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exercises:2017_ethz_mmm:geometry_optimization

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+ | ====== Geometry Optimization ====== | ||

+ | |||

+ | In this exercise you will run a geometry optimization calculation, for two Kr atoms placed at distance $r=3.00Å$. | ||

+ | |||

+ | === 1. Step === | ||

+ | Save the following commented CP2K input file to a file named ''geopt.inp'' | ||

+ | |||

+ | <code - geopt.inp> | ||

+ | &GLOBAL | ||

+ | RUN_TYPE GEO_OPT | ||

+ | PROJECT_NAME geopt ! the calculation will produce a few output files, that will be labeled with this name | ||

+ | &END GLOBAL | ||

+ | &FORCE_EVAL | ||

+ | METHOD FIST | ||

+ | &MM | ||

+ | &FORCEFIELD | ||

+ | &SPLINE | ||

+ | EMAX_SPLINE 10000 ! numeric parameter to ensure calculation stability. Should not be changed | ||

+ | &END | ||

+ | &NONBONDED | ||

+ | &LENNARD-JONES | ||

+ | atoms Kr Kr | ||

+ | EPSILON [K_e] 164.56 | ||

+ | SIGMA [angstrom] 3.601 | ||

+ | RCUT [angstrom] 25.0 | ||

+ | &END LENNARD-JONES | ||

+ | &END NONBONDED | ||

+ | &CHARGE | ||

+ | ATOM Kr | ||

+ | CHARGE 0.0 | ||

+ | &END CHARGE | ||

+ | &END FORCEFIELD | ||

+ | &POISSON | ||

+ | PERIODIC NONE | ||

+ | &EWALD | ||

+ | EWALD_TYPE none | ||

+ | &END EWALD | ||

+ | &END POISSON | ||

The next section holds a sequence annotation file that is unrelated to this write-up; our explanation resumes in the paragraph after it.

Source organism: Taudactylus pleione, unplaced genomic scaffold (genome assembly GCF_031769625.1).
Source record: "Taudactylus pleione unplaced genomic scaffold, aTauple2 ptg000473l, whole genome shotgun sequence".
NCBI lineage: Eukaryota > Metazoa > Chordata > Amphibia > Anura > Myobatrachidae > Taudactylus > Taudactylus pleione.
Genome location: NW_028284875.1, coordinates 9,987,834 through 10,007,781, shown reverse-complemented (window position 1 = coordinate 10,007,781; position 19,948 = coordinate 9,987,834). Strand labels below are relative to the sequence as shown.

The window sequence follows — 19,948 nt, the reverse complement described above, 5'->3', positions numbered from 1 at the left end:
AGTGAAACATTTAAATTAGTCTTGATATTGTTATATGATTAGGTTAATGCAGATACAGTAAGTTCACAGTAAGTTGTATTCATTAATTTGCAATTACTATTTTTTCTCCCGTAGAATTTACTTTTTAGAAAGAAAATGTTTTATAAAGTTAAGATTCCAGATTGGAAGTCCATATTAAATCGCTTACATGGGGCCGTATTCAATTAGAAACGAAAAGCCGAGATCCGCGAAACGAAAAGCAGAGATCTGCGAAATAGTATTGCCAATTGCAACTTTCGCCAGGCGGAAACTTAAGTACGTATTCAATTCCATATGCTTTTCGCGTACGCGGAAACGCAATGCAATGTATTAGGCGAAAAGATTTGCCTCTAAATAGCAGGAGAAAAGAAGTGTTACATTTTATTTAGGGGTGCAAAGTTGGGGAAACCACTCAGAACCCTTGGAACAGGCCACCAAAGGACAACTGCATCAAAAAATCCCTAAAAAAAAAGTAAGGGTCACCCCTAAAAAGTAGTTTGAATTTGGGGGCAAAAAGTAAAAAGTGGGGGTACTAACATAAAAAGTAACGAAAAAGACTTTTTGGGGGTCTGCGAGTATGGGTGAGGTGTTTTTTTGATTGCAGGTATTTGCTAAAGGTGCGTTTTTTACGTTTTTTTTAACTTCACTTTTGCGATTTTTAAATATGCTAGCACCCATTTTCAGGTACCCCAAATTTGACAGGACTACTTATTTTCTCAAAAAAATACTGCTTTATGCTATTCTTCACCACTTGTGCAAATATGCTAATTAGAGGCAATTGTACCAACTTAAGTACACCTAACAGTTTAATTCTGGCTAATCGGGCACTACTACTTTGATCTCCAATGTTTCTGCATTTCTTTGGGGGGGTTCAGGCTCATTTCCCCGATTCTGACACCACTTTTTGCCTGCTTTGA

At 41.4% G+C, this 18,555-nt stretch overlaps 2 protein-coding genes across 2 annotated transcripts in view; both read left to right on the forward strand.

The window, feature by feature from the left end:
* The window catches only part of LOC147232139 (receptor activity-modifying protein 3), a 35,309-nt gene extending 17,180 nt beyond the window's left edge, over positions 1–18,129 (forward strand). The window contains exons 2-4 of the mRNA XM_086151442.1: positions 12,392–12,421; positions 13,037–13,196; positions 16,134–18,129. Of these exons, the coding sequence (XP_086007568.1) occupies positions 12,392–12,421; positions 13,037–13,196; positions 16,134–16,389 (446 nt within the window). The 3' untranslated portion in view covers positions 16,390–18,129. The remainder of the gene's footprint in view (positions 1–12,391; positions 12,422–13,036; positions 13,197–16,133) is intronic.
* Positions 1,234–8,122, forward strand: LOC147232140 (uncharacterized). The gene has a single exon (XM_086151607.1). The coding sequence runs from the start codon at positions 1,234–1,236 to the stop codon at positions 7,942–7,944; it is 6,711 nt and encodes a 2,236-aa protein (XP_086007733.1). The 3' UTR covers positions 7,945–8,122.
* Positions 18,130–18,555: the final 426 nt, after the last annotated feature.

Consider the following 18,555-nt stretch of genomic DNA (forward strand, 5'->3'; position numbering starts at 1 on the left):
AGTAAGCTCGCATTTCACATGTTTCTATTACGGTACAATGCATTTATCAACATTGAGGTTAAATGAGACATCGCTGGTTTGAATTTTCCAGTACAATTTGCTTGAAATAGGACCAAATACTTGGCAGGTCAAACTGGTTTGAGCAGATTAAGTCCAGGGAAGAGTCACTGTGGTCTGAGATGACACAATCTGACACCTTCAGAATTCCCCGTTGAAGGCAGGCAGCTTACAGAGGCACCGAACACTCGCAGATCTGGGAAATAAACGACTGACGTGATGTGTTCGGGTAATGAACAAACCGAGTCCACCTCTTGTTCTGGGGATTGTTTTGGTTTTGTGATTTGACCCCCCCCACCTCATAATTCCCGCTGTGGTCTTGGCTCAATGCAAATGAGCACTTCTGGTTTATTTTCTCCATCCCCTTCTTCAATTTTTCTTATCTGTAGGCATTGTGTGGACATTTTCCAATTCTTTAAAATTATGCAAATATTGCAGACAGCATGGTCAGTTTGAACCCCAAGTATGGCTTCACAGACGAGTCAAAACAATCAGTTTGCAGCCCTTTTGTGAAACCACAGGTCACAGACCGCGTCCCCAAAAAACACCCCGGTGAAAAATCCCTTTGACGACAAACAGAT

+ | &END MM | ||

+ | &SUBSYS | ||

+ | &CELL | ||

+ | ABC [angstrom] 10 10 10 | ||

+ | PERIODIC NONE | ||

+ | &END CELL | ||

+ | &COORD | ||

+ | UNIT angstrom | ||

+ | Kr 0 0 0 | ||

+ | Kr 3 0 0 | ||

+ | &END COORD | ||

+ | &END SUBSYS | ||

+ | &END FORCE_EVAL | ||

+ | </code> | ||

+ | === 2. Step: Run CP2K === | ||

+ | <code> | ||

+ | $ cp2k.popt -i geopt.inp -o geopt.out | ||

+ | </code> | ||

+ | |||

+ | === 3. Step === | ||

+ | For the GEO_OPT calculations, CP2k produces a few output files. The most important are: | ||

+ | |||

+ | * geopt.out: standard CP2K output file. It tells you whether that the calculation is completed and what is the energy of the final configuration. | ||

+ | * geopt-pos-1.xyz : optimization trajectory. You can open it with VMD. | ||

+ | |||

+ | === 4. Step: Checking the optimization trajectory === | ||

+ | <code> | ||

+ | $ vmd geopt-pos-1.xyz | ||

+ | </code> | ||

+ | |||

+ | <note tip> | ||

+ | If VMD started up properly but the viewer window remains empty, try the following: | ||

+ | - Open the menu item //Graphics// -> //Representations...// | ||

+ | - In the appearing dialog set the //Drawing Methods// to //VDW// and the //Sphere Scale// to 0.2 . | ||

+ | </note> | ||

+ | |||

+ | === 5. Step: Checking the energy === | ||

+ | In the geopt.out file you have a list of energies, one for each geometry optimization step that was performed. The overall energy should decrease, until the minimum. | ||

+ | To check it, you can simply search the geopt.out file with the ''grep'' command: | ||

+ | <code> | ||

+ | $ grep ENERGY geopt.out | awk '{print $9}' | ||

+ | </code> | ||

+ | The energy at each step will be printed on screen. | ||

+ | |||

+ | === 6. Step === | ||

+ | Run the input for different starting distances, and check whether the simulation always find the minimal energy configuration. | ||

+ | |||

+ | ===== Questions ===== | ||

+ | * After running geometry optimization (on one set of parameters, starting from different distances), do you always find the minimum energy distance? | ||

+ | * If not, report the distances at which the geometry optimization does not bring the system in the minimum energy configuration. | ||

exercises/2017_ethz_mmm/geometry_optimization.txt · Last modified: 2017/02/22 10:01 (external edit)

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